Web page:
Please also note that the Call for Reviewers ends on November 20. Looking forward to connecting with you!

Our contribution to the Research 2.0 Workshop at EC-TEL 2010. Get a pre-print of the paper here.

Feeding TEL: Building an Ecosystem Around BuRST  to Convey Publication Metadata
Peter Kraker, Angela Fessl, Patrick Hoefler and Stefanie Lindstaedt.

Abstract. In this paper we present an ecosystem for the lightweight exchange of publication metadata based on the principles of Web 2.0. At the heart of this ecosystem, semantically enriched RSS feeds are used for dissemination. These feeds are complemented by services for creation and aggregation, as well as widgets for retrieval and visualization of publication metadata. In two scenarios, we show how these publication feeds can benefit institutions, researchers, and the TEL community. We then present the formats, services, and widgets developed for the bootstrapping of the ecosystem. We conclude with an outline of the integration of publication feeds with the STELLAR Network of Excellence and an outlook on future developments.

If you followed me on Twitter lately, you could not help but notice that I am conducting a series of focus groups on Web 2.0 practices among researchers. In the last group, we did not get to discuss a very interesting topic – career planning, that is – and participants were quite eager to talk about it in a follow-up. Since a second face-to-face meeting was not feasible, I decided to set up a Google Wave for this purpose. I hadn’t used Wave much before, but I considered it to be especially suitable in this case, primarily out of three reasons:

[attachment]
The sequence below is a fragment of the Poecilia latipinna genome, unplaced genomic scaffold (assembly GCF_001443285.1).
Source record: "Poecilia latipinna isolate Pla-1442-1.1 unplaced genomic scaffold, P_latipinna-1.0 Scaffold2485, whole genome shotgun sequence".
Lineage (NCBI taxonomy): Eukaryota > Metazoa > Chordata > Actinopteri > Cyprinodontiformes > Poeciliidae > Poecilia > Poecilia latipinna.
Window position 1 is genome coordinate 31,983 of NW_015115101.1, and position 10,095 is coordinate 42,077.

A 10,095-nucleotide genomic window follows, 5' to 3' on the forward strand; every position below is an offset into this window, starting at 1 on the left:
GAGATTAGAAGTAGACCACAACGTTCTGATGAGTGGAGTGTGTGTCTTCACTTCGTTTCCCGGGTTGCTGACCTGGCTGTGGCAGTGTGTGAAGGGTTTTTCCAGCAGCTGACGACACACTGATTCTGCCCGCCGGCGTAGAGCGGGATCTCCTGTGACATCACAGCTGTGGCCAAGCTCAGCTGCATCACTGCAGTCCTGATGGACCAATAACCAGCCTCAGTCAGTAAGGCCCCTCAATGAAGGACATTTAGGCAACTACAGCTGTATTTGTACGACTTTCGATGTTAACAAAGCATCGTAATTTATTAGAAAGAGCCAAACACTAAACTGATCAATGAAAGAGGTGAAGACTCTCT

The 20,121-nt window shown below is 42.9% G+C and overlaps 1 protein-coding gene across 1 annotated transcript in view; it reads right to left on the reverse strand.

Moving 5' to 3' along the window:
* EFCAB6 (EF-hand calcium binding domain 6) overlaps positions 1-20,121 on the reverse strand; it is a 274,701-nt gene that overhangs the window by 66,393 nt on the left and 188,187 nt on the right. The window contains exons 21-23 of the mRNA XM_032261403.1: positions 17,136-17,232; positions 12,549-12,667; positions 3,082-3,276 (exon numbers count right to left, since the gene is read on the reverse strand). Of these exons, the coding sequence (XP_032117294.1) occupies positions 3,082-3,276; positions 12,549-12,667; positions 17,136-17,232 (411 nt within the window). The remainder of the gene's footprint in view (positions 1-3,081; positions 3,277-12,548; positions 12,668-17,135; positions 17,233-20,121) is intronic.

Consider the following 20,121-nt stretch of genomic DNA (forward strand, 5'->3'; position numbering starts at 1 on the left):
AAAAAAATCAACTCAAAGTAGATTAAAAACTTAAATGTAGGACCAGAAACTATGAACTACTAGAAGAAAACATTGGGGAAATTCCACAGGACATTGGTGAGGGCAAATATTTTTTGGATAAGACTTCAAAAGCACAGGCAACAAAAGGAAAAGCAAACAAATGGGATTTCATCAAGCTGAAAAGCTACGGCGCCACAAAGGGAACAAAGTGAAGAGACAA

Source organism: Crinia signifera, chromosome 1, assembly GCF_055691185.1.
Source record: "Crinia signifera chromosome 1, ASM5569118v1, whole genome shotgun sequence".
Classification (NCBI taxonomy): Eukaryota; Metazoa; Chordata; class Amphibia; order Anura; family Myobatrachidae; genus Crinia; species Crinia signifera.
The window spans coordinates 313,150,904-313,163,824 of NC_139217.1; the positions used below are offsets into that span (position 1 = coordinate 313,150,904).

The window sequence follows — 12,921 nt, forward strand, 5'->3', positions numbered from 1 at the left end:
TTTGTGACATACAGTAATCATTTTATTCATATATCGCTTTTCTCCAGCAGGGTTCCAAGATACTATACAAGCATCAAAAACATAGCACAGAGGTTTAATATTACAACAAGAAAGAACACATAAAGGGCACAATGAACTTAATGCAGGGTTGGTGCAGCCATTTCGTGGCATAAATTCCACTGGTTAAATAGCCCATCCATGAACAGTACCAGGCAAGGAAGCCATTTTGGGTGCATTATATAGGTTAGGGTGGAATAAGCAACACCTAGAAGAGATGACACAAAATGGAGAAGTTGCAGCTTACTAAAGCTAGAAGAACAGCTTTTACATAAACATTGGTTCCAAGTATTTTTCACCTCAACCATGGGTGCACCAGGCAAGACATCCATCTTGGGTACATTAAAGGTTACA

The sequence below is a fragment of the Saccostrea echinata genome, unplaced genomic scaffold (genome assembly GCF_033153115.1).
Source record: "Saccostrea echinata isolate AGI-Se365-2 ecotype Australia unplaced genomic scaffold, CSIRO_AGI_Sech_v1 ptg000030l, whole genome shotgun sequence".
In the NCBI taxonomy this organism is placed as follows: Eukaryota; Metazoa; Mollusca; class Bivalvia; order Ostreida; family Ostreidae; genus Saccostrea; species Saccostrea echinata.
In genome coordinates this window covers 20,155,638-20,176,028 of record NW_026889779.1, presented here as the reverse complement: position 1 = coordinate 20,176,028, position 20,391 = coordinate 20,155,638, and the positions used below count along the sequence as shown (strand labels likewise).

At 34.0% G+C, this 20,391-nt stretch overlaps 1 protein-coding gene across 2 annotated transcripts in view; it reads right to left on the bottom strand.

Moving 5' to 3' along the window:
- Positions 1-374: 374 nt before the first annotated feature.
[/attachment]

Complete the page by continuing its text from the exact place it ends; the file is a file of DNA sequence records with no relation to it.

• Wave allows you to have a structured discussion with different “threads” (indented replies). Thus, I could ask multiple initial questions without losing overview and confusing participants.
  • Wave bridges the gap between synchronous and asynchronous communication. You can have IM-like chat, because you see everything a person types, but the posts are all persisted into one place, and participants are notified of new content in the wave.
  • Wave has a number of extensions which add a lot of functionality interesting for a group discussion. There is a voting extension, a mindmapping tool, and many others (unfortunately I was not able to use extensions – see below for more details)

Getting people into Wave

Since most of the participants had not used Wave before, I had to invite them. A superfluous step since last week, I know, but this was quite challenging: I did not get a notification when someone had accepted my invitation, and not everyone who accepted my invitation was shown in my contacts. Moreover, I had trouble finding people on Google Wave without their exact Wave or Gmail address. Possibly these issues are now fixed though.